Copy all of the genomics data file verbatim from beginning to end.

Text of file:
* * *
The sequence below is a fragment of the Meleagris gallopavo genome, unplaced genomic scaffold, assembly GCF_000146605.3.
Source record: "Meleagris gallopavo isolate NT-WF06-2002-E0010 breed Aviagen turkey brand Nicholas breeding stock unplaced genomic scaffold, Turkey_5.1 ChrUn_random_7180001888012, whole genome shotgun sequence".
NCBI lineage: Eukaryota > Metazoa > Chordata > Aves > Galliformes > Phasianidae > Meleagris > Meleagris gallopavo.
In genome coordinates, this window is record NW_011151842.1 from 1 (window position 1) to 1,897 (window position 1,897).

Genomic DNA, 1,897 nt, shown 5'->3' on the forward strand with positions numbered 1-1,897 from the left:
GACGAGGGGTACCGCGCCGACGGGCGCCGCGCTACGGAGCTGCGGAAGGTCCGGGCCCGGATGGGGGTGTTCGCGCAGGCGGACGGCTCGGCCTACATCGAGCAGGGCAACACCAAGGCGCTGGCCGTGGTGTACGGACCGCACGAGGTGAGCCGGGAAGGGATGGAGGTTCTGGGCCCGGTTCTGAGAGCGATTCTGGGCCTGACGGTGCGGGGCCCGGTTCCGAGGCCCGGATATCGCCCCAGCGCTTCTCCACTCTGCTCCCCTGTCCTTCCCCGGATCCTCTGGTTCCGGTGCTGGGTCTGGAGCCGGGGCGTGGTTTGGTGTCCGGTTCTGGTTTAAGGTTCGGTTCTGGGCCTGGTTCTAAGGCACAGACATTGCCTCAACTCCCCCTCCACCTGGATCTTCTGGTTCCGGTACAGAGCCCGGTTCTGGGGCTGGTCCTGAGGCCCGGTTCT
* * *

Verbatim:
The sequence below is a fragment of the Meleagris gallopavo genome, unplaced genomic scaffold, assembly GCF_000146605.3.
Source record: "Meleagris gallopavo isolate NT-WF06-2002-E0010 breed Aviagen turkey brand Nicholas breeding stock unplaced genomic scaffold, Turkey_5.1 ChrUn_random_7180001888012, whole genome shotgun sequence".
NCBI lineage: Eukaryota > Metazoa > Chordata > Aves > Galliformes > Phasianidae > Meleagris > Meleagris gallopavo.
In genome coordinates, this window is record NW_011151842.1 from 1 (window position 1) to 1,897 (window position 1,897).

Genomic DNA, 1,897 nt, shown 5'->3' on the forward strand with positions numbered 1-1,897 from the left:
GACGAGGGGTACCGCGCCGACGGGCGCCGCGCTACGGAGCTGCGGAAGGTCCGGGCCCGGATGGGGGTGTTCGCGCAGGCGGACGGCTCGGCCTACATCGAGCAGGGCAACACCAAGGCGCTGGCCGTGGTGTACGGACCGCACGAGGTGAGCCGGGAAGGGATGGAGGTTCTGGGCCCGGTTCTGAGAGCGATTCTGGGCCTGACGGTGCGGGGCCCGGTTCCGAGGCCCGGATATCGCCCCAGCGCTTCTCCACTCTGCTCCCCTGTCCTTCCCCGGATCCTCTGGTTCCGGTGCTGGGTCTGGAGCCGGGGCGTGGTTTGGTGTCCGGTTCTGGTTTAAGGTTCGGTTCTGGGCCTGGTTCTAAGGCACAGACATTGCCTCAACTCCCCCTCCACCTGGATCTTCTGGTTCCGGTACAGAGCCCGGTTCTGGGGCTGGTCCTGAGGCCCGGTTCT